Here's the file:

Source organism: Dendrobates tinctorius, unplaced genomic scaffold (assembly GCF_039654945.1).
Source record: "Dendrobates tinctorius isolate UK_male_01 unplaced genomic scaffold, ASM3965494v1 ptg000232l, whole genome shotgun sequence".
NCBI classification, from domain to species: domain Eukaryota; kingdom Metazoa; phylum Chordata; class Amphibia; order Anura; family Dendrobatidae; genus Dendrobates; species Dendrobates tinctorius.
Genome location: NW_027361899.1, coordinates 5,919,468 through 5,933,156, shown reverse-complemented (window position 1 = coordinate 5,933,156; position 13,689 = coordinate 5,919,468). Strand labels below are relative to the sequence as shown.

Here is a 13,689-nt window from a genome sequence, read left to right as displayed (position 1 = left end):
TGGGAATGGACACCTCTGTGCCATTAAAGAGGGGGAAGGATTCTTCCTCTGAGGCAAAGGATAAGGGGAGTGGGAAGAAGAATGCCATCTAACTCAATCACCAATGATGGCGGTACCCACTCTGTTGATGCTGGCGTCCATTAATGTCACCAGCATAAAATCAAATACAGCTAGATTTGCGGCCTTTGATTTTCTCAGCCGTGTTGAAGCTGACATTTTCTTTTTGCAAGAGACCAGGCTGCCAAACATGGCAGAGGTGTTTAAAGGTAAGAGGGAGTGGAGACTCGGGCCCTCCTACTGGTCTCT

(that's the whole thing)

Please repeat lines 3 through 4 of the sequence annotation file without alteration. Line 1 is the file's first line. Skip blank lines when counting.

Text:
NCBI classification, from domain to species: domain Eukaryota; kingdom Metazoa; phylum Chordata; class Amphibia; order Anura; family Dendrobatidae; genus Dendrobates; species Dendrobates tinctorius.
Genome location: NW_027361899.1, coordinates 5,919,468 through 5,933,156, shown reverse-complemented (window position 1 = coordinate 5,933,156; position 13,689 = coordinate 5,919,468). Strand labels below are relative to the sequence as shown.